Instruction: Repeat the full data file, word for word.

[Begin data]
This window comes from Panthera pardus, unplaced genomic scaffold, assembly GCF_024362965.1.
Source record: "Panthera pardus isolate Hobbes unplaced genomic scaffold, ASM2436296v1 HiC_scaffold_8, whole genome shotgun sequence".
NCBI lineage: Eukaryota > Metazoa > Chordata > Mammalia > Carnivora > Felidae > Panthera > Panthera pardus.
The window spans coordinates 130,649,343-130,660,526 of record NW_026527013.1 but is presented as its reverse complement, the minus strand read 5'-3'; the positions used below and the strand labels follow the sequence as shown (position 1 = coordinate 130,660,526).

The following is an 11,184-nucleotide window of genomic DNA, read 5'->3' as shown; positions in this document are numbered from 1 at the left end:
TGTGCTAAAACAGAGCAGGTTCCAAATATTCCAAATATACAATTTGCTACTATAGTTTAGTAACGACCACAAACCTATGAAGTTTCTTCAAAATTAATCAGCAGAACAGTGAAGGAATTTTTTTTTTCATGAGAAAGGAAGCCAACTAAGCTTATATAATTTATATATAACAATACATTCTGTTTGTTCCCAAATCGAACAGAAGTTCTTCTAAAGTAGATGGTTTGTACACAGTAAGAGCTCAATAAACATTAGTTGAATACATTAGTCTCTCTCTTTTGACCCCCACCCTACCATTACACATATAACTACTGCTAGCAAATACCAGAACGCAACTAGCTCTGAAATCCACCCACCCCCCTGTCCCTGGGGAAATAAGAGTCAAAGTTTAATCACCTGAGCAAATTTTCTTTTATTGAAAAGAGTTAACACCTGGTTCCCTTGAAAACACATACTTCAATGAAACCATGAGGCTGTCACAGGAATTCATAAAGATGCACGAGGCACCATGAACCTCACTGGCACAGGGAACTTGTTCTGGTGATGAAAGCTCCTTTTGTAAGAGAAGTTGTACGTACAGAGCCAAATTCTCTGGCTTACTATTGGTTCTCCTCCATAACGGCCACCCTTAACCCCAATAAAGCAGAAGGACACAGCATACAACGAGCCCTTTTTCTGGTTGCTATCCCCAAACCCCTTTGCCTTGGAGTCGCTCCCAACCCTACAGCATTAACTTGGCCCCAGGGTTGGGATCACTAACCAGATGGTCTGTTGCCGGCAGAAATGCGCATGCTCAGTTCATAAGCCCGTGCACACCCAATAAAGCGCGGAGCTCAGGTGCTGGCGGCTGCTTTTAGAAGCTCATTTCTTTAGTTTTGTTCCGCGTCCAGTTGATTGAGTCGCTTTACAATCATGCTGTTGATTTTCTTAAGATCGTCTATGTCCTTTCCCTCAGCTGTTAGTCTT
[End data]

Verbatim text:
This window comes from Panthera pardus, unplaced genomic scaffold, assembly GCF_024362965.1.
Source record: "Panthera pardus isolate Hobbes unplaced genomic scaffold, ASM2436296v1 HiC_scaffold_8, whole genome shotgun sequence".
NCBI lineage: Eukaryota > Metazoa > Chordata > Mammalia > Carnivora > Felidae > Panthera > Panthera pardus.
The window spans coordinates 130,649,343-130,660,526 of record NW_026527013.1 but is presented as its reverse complement, the minus strand read 5'-3'; the positions used below and the strand labels follow the sequence as shown (position 1 = coordinate 130,660,526).

The following is an 11,184-nucleotide window of genomic DNA, read 5'->3' as shown; positions in this document are numbered from 1 at the left end:
TGTGCTAAAACAGAGCAGGTTCCAAATATTCCAAATATACAATTTGCTACTATAGTTTAGTAACGACCACAAACCTATGAAGTTTCTTCAAAATTAATCAGCAGAACAGTGAAGGAATTTTTTTTTTCATGAGAAAGGAAGCCAACTAAGCTTATATAATTTATATATAACAATACATTCTGTTTGTTCCCAAATCGAACAGAAGTTCTTCTAAAGTAGATGGTTTGTACACAGTAAGAGCTCAATAAACATTAGTTGAATACATTAGTCTCTCTCTTTTGACCCCCACCCTACCATTACACATATAACTACTGCTAGCAAATACCAGAACGCAACTAGCTCTGAAATCCACCCACCCCCCTGTCCCTGGGGAAATAAGAGTCAAAGTTTAATCACCTGAGCAAATTTTCTTTTATTGAAAAGAGTTAACACCTGGTTCCCTTGAAAACACATACTTCAATGAAACCATGAGGCTGTCACAGGAATTCATAAAGATGCACGAGGCACCATGAACCTCACTGGCACAGGGAACTTGTTCTGGTGATGAAAGCTCCTTTTGTAAGAGAAGTTGTACGTACAGAGCCAAATTCTCTGGCTTACTATTGGTTCTCCTCCATAACGGCCACCCTTAACCCCAATAAAGCAGAAGGACACAGCATACAACGAGCCCTTTTTCTGGTTGCTATCCCCAAACCCCTTTGCCTTGGAGTCGCTCCCAACCCTACAGCATTAACTTGGCCCCAGGGTTGGGATCACTAACCAGATGGTCTGTTGCCGGCAGAAATGCGCATGCTCAGTTCATAAGCCCGTGCACACCCAATAAAGCGCGGAGCTCAGGTGCTGGCGGCTGCTTTTAGAAGCTCATTTCTTTAGTTTTGTTCCGCGTCCAGTTGATTGAGTCGCTTTACAATCATGCTGTTGATTTTCTTAAGATCGTCTATGTCCTTTCCCTCAGCTGTTAGTCTT